Deo's Evolution Of Memory In Rwanda

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In 1994, pandemonium over took Rwanda and Burundi. In April to July, Rwanda was home to a genocide that claimed the life of some 500,000 to a million people. Starting around the same time, Burundi exploded into a civil war. Unlike in Rwanda, Burundi’s civil lasted for many years, the official end was in 2005. Although the events were different, both events were derived from ethnic issues, specifically between the Hutu and the Tutsi. In both countries, the Tutsi minority, only about fifteen percent of the population, were the targets of the Hutu majority, about eighty-five percent of the population. Caught in the middle of the chaos was one Tutsi man whose incredible journey was captured by Tracey Kidder in Strength in What Remains. Throughout…show more content…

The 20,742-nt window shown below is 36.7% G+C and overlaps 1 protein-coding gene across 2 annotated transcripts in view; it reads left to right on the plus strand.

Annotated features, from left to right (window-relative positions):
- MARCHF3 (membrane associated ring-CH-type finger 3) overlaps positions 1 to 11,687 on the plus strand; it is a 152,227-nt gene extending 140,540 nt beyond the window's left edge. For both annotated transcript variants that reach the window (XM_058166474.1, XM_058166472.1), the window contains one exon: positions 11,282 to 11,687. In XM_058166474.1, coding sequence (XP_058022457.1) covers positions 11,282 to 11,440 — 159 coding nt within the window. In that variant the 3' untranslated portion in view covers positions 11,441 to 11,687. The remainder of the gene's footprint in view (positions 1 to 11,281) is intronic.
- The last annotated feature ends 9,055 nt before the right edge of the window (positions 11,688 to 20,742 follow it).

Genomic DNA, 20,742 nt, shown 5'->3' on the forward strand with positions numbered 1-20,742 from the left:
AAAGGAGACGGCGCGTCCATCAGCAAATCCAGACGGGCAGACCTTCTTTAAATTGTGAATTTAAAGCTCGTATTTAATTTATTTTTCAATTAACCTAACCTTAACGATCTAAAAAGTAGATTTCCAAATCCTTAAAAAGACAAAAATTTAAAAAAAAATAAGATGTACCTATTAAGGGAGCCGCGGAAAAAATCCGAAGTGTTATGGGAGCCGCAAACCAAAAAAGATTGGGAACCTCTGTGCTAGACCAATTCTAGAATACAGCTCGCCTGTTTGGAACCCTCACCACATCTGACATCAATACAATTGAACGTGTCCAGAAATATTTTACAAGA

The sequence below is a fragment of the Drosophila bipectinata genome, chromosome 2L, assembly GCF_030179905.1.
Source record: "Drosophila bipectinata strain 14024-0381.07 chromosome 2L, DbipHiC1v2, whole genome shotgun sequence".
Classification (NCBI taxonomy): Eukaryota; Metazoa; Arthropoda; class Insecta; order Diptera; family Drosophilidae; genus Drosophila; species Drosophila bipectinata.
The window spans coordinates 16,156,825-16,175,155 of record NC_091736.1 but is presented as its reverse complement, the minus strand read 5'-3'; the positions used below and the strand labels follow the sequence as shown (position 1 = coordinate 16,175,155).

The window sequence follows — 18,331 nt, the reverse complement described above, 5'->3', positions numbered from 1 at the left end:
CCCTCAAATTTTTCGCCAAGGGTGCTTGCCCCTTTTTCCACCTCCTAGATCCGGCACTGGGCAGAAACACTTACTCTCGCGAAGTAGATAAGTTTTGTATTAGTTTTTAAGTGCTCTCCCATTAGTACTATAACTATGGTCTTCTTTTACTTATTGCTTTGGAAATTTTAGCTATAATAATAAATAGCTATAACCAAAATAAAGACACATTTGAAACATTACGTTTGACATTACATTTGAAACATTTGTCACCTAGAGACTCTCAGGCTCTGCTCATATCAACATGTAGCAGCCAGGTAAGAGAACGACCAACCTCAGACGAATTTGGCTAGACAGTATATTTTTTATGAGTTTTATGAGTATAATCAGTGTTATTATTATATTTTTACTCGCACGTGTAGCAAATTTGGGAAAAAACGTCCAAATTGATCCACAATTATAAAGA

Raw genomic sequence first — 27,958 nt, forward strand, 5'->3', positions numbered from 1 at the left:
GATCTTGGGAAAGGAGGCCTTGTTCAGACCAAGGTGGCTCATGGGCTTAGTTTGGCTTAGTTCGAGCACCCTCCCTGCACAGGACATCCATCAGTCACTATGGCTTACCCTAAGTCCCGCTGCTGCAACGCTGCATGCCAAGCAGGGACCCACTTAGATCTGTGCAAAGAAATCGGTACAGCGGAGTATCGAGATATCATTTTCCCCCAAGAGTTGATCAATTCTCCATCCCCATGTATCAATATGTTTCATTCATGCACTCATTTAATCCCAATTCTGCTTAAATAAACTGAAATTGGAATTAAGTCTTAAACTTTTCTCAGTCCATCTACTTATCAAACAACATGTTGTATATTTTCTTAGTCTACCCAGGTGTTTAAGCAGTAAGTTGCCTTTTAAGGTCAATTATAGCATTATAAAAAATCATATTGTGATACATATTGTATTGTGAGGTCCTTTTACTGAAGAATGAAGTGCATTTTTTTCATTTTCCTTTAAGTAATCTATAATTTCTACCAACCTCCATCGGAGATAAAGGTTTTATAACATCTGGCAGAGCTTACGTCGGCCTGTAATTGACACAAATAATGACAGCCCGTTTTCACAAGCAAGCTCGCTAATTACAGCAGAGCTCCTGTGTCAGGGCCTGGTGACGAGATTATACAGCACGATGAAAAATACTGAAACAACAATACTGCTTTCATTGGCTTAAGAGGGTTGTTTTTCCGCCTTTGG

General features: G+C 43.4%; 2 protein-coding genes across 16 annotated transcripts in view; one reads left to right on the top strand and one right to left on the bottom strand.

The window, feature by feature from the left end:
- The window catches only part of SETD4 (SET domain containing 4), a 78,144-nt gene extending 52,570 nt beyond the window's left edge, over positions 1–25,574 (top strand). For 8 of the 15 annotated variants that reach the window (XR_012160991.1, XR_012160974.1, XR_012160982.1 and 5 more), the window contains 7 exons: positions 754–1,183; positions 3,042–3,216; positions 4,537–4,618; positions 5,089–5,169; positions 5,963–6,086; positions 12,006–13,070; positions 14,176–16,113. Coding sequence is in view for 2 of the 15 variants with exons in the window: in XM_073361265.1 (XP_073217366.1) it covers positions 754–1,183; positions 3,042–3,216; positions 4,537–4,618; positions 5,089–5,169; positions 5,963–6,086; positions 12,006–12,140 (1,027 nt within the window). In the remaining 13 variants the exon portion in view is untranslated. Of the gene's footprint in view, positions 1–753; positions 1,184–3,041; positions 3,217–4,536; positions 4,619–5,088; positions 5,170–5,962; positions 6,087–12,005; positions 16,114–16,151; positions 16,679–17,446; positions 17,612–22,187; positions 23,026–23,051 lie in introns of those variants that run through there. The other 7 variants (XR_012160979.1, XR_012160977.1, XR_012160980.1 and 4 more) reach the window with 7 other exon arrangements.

While in Burundi, there are many examples that show that Deo has developed a Western perspective of memory. In the introduction Kidder presents the difference between the Burundi and Western perspectives. Deo reminds Kidder that while in Burundi they do not speak of those who have died and tragedies. This reminder outlines the Burundi perspective on memories. This displays that Deo is aware of the two perspectives in his life. Furthermore, the reminder to Kidder shows that Deo’s perspective on memory has become very Western. A final example portraying Deo’s more Western perspective is his willingness to share his story with Kidder. They travel through Burundi and Deo points out places that he went while on the run, prior to coming to New York. In visiting these places, Deo relives his memories, but instead of keeping them in, he shares the burden of them with Kidder. For example, when they visited the hospital in Mutaho, which was were Deo was when first began his escape. On this trip, Deo pointed out many areas to Kidder that had significant meaning during his escape. Deo would say to Kidder, “This is a nightmare area. Many militiamen came from here.” He, also, shared through nonverbal cues. When they were in the hospital, Deo shared a specific look with Kidder, then looked at the door they were in front of. Kidder understood that Deo was showing him the room in which he had hid under the bed, praying he would survive. This shows Deo’s Western perspective on memory because he willingly shared the pasted atrocities he lived through, verbally and nonverbally, with Kidder. This portrays the final stage of Deo’s evolution of memory. His perspective on memory had becoming very

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